Hyundai recalls vehicles with defective safety features

Fountain Valley, Calif. – May 1, 2018 – Hyundai Motor America has recalled more than 580,000 vehicles potentially equipped with defective air bag and seat belt assemblies, according to documentation submitted to the National Highway Transportation Safety Administration. The campaign affects 2011-2013 Hyundai Sonata sedans produced between Dec. 11, 2009, and Aug. 31, 2012, along with 2011-2012 Hyundai Sonata Hybrid sedans produced between Dec. 2, 2010, and Aug. 23, 2012. The South Korean automaker suspects all of the vehicles referenced in the recall contain the defective parts.
The Defect
Affected models contain air bag control units powered by application-specific integrated circuits. These components are designed to trigger advanced air bag systems and seatbelt pretensioners in the event of an accident. However, the ACUs installed in the recalled vehicles feature ASICs that lack circuit-protecting diodes. Without these electrical parts, the ASICs may experience overstress and eventually fail, inhibiting ACU functionality and leaving occupants without crash protection. Consequently, this defect poses a serious hazard to owners. Hyundai has received at least five reports linking the defective part to accidents and injuries.
Timeline of Events
The automaker in February 2012 received a report outlining an instance in which the AAS in a 2011 Hyundai Sonata seemed to fail during an accident, according to an internal chronology document submitted to the NHTSA. Hyundai engineers inspected the vehicle referenced in the report in June 2012 and found that the vehicle had not recorded a crash event. The car company then reached out to the Michigan-based supplier ZF TRW, which had provided the ACU components installed in the vehicle. The vendor discovered signs of electrical overstress within the ACU’s ASIC assembly, a condition it linked to a number of aftermarket accessories that were installed on the model referenced in the report.
Hyundai in May 2015 received a report detailing another instance of AAS non-deployment. In October 2015, engineering teams inspected the vehicle, a 2011 Hyundai Sonata, and determined that the ACU was not functioning. ZF TRW reviewed the component and again found signs of electrical overstress. The vehicle did not contain aftermarket parts, indicating that the condition may not be linked to the installation of such non-standard components. As a result, Hyundai initiated a field review.
The automaker received two additional reports centered on AAS non-deployment between July and November 2016. While one was invalidated by investigators, the second involved a 2011 Hyundai Sonata sedan with potential ASIC damage linked to overstress. Hyundai launched an official investigation in response. Then, in November 2017, OSHA’s Office of Defects Investigation contacted the car company to check on the status of the inquiry. Hyundai submitted data related to the investigation and established a communication channel for updates. One month later, the automaker hired an external engineering firm to look into the ACU issue.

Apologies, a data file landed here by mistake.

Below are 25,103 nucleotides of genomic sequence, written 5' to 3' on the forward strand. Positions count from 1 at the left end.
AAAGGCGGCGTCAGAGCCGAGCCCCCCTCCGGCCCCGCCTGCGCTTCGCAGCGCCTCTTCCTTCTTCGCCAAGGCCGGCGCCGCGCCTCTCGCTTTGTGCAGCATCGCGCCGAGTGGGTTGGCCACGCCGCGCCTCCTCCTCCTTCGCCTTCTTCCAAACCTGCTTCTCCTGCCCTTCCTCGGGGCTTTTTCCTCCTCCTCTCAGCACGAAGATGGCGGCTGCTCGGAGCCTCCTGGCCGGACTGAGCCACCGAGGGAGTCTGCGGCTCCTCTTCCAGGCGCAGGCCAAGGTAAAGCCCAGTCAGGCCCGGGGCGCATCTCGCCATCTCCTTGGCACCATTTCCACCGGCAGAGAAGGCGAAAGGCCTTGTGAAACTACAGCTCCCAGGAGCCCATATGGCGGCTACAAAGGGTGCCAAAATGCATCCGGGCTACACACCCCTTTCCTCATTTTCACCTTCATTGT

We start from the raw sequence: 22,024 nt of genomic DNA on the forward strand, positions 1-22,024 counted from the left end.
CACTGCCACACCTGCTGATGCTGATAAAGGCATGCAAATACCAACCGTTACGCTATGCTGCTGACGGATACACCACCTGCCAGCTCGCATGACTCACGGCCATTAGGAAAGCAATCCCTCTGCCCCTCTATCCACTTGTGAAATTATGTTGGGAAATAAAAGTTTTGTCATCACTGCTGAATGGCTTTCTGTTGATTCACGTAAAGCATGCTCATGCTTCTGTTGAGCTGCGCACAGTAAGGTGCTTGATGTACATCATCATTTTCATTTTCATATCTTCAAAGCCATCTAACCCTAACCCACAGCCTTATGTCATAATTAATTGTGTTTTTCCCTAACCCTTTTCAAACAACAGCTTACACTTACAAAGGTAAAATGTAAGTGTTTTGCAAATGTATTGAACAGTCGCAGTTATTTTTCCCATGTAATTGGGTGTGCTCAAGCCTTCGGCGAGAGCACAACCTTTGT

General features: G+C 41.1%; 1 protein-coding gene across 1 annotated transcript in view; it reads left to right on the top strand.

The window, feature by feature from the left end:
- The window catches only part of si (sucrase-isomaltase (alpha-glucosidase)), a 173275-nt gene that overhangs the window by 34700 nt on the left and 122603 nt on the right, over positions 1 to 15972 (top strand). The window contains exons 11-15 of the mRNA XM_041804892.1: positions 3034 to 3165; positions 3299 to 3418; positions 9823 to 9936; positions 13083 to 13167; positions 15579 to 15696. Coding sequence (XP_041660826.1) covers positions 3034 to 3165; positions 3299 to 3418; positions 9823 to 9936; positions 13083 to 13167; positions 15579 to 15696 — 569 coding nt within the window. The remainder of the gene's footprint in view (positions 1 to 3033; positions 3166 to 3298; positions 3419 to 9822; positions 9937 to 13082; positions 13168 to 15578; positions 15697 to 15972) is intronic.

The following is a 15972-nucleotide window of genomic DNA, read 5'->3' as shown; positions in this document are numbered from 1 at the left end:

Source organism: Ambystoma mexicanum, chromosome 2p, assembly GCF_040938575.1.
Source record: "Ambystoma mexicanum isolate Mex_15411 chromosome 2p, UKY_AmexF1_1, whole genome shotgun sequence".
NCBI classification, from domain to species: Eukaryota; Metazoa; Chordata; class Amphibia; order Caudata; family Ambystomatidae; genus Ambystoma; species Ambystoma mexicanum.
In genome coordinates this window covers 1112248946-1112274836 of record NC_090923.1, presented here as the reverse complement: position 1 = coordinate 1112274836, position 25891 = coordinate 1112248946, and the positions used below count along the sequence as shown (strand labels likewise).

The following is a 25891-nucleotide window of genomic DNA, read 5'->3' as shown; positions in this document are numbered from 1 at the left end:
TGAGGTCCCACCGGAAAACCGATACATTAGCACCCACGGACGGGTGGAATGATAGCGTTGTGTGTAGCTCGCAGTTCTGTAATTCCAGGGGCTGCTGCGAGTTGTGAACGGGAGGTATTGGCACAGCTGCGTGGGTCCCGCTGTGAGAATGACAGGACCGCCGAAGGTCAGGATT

On February 21, 2018, Hyundai and ZF TRW met to discuss the state of the ongoing investigation, with the latter coming to the conclusion that transient charges, originating from adjacent vehicle parts, were causing electrical overstress in the ASIC assemblies and therefore affecting ACU performance. One day later, members of Hyundai’s Technical Committee convened and determined that a voluntary recall involving affected 2011 Hyundai Sonata sedans was necessary. Following this action, the automaker continued its investigation into the problematic ACU components.
ODI officials and Hyundai met in Washington D.C. March 9, 2018, to discuss the inquiry and the initial findings from the third-party engineering firm. It was during this meeting that Hyundai revealed that its external collaborator had determined that the ACU failure was the result of equipment failure – specifically a lack of circuit-protecting diodes. The automaker attested to replicating the equipment-related damage in a series of crash tests. This discovery expanded the pool of potentially affected models to include Hyundai Sonata and Sonata Hybrid sedans produced in 2012 and 2013. On April 3, 2018, the two parties met once more to review the ongoing investigation.
Between April 11, 2018, and April 12, 2018, Hyundai collaborated with ZF TRW to review the ACU damage sustained in the previously conducted crash tests. Both automaker and vendor agreed hat the ASIC assemblies in these components shorted due to lack of diodes. On April 18, 2018, the Hyundai TC decided to expand the existing recall, an action the group communicated to both dealers and owners April 20, 2018.
The Solution
Hyundai has not yet developed a viable remedy, according to an NHTSA recall acknowledgment document. Owners in need of assistance can contact Hyundai customer service personnel by calling (855) -371-9460. Callers should use the internal recall identification number 174. Owners can also reach out to the NHTSA directly using the agency’s Vehicle Safety Hotline at (888) 327-4236.

Sean ReyesHyundai recalls vehicles with defective safety features